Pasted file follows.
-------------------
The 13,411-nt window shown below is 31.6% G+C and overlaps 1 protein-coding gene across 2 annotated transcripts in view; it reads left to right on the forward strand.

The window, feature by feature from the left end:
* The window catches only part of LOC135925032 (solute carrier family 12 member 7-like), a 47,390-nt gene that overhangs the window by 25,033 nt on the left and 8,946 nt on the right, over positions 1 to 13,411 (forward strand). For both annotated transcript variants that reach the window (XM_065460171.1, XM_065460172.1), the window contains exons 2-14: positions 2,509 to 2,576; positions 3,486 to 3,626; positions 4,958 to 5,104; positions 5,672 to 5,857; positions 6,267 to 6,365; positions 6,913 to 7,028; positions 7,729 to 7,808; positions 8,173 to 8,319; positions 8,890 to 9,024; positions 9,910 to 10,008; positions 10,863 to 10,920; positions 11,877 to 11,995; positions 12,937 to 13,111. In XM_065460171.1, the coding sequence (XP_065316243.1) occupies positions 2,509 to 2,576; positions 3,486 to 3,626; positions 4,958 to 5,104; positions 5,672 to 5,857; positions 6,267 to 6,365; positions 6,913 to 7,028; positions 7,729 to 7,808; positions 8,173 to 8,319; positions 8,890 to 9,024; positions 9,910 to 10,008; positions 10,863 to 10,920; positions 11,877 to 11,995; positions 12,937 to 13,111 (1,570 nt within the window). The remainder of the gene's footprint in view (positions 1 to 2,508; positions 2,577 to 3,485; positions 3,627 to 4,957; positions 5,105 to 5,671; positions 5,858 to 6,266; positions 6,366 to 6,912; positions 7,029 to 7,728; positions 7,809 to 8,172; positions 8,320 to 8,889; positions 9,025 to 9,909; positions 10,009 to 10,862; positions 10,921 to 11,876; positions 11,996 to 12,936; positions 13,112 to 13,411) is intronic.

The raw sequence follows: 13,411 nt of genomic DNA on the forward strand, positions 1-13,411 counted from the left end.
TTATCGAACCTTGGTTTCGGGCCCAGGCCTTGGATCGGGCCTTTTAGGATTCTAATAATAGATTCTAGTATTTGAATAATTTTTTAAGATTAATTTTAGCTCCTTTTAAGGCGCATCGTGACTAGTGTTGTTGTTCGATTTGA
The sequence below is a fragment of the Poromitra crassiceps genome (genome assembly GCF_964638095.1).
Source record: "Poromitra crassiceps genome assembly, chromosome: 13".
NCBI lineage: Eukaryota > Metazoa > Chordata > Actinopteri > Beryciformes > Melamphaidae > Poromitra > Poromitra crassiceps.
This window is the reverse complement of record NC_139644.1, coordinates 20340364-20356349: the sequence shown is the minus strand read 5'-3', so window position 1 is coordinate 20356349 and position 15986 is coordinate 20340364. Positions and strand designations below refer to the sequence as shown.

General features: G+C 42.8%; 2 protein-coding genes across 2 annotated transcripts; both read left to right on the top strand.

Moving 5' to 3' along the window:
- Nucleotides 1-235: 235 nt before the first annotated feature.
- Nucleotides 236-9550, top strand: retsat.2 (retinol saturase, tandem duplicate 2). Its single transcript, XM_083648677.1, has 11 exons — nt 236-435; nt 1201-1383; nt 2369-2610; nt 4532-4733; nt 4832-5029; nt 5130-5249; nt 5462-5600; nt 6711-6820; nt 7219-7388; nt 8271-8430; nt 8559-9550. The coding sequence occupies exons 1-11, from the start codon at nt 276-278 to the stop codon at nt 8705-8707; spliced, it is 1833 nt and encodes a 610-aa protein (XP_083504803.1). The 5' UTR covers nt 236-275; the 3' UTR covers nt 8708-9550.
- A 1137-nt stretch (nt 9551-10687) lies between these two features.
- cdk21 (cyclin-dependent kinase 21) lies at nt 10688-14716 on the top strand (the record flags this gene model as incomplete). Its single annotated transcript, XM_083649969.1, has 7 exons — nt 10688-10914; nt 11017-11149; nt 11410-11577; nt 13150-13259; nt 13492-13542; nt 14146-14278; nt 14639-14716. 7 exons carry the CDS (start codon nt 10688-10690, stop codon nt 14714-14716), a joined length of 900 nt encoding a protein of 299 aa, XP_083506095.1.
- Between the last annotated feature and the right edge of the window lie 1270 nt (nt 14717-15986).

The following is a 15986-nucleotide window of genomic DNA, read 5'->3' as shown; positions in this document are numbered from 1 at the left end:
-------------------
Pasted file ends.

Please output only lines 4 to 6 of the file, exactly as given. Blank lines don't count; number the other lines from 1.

The raw sequence follows: 13,411 nt of genomic DNA on the forward strand, positions 1-13,411 counted from the left end.
TTATCGAACCTTGGTTTCGGGCCCAGGCCTTGGATCGGGCCTTTTAGGATTCTAATAATAGATTCTAGTATTTGAATAATTTTTTAAGATTAATTTTAGCTCCTTTTAAGGCGCATCGTGACTAGTGTTGTTGTTCGATTTGA
The sequence below is a fragment of the Poromitra crassiceps genome (genome assembly GCF_964638095.1).